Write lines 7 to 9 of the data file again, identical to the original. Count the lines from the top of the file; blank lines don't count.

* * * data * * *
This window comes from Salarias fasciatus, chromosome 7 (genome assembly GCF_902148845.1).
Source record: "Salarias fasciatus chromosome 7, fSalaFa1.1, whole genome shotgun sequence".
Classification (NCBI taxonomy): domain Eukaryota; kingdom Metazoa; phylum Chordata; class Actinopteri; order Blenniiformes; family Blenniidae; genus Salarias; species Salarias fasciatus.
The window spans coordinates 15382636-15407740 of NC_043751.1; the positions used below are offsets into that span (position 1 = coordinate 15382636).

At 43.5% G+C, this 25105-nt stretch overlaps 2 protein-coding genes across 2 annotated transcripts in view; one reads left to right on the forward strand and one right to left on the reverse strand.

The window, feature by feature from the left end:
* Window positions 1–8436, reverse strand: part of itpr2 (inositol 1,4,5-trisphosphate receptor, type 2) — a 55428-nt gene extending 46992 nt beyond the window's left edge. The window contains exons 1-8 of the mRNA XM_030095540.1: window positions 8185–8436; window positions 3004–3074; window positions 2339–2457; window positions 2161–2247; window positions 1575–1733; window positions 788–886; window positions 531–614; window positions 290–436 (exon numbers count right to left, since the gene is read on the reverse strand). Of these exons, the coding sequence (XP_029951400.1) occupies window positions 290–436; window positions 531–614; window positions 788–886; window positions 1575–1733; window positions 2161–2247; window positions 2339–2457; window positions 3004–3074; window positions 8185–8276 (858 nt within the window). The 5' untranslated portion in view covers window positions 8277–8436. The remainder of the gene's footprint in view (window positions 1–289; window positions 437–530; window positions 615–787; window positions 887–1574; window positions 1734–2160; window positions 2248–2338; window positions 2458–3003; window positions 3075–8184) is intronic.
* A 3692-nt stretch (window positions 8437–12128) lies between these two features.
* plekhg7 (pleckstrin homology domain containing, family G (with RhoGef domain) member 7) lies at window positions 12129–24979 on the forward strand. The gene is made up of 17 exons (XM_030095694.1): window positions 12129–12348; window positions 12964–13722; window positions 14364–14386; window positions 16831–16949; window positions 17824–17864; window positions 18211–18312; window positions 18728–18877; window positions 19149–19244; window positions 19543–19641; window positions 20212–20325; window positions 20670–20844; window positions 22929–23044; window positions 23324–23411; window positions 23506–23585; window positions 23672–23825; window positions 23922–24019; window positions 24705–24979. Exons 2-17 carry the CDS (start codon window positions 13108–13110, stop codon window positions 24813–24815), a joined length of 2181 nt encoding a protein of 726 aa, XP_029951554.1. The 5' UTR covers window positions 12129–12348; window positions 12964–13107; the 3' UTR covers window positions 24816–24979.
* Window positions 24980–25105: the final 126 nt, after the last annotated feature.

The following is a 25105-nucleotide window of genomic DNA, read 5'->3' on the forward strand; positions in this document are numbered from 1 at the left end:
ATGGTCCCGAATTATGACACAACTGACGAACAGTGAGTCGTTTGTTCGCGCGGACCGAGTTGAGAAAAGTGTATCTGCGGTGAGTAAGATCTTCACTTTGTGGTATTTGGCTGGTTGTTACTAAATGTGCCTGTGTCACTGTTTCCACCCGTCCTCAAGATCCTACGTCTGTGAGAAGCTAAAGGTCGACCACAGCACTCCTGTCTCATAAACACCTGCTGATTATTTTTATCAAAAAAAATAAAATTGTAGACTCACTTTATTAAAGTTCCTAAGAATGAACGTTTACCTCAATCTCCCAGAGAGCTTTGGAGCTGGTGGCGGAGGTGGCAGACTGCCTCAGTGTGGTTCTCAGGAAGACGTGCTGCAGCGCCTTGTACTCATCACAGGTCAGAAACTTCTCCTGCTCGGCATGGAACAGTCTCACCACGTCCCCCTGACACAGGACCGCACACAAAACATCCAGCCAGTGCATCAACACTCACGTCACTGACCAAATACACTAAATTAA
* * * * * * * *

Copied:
* Window positions 1–8436, reverse strand: part of itpr2 (inositol 1,4,5-trisphosphate receptor, type 2) — a 55428-nt gene extending 46992 nt beyond the window's left edge. The window contains exons 1-8 of the mRNA XM_030095540.1: window positions 8185–8436; window positions 3004–3074; window positions 2339–2457; window positions 2161–2247; window positions 1575–1733; window positions 788–886; window positions 531–614; window positions 290–436 (exon numbers count right to left, since the gene is read on the reverse strand). Of these exons, the coding sequence (XP_029951400.1) occupies window positions 290–436; window positions 531–614; window positions 788–886; window positions 1575–1733; window positions 2161–2247; window positions 2339–2457; window positions 3004–3074; window positions 8185–8276 (858 nt within the window). The 5' untranslated portion in view covers window positions 8277–8436. The remainder of the gene's footprint in view (window positions 1–289; window positions 437–530; window positions 615–787; window positions 887–1574; window positions 1734–2160; window positions 2248–2338; window positions 2458–3003; window positions 3075–8184) is intronic.
* A 3692-nt stretch (window positions 8437–12128) lies between these two features.
* plekhg7 (pleckstrin homology domain containing, family G (with RhoGef domain) member 7) lies at window positions 12129–24979 on the forward strand. The gene is made up of 17 exons (XM_030095694.1): window positions 12129–12348; window positions 12964–13722; window positions 14364–14386; window positions 16831–16949; window positions 17824–17864; window positions 18211–18312; window positions 18728–18877; window positions 19149–19244; window positions 19543–19641; window positions 20212–20325; window positions 20670–20844; window positions 22929–23044; window positions 23324–23411; window positions 23506–23585; window positions 23672–23825; window positions 23922–24019; window positions 24705–24979. Exons 2-17 carry the CDS (start codon window positions 13108–13110, stop codon window positions 24813–24815), a joined length of 2181 nt encoding a protein of 726 aa, XP_029951554.1. The 5' UTR covers window positions 12129–12348; window positions 12964–13107; the 3' UTR covers window positions 24816–24979.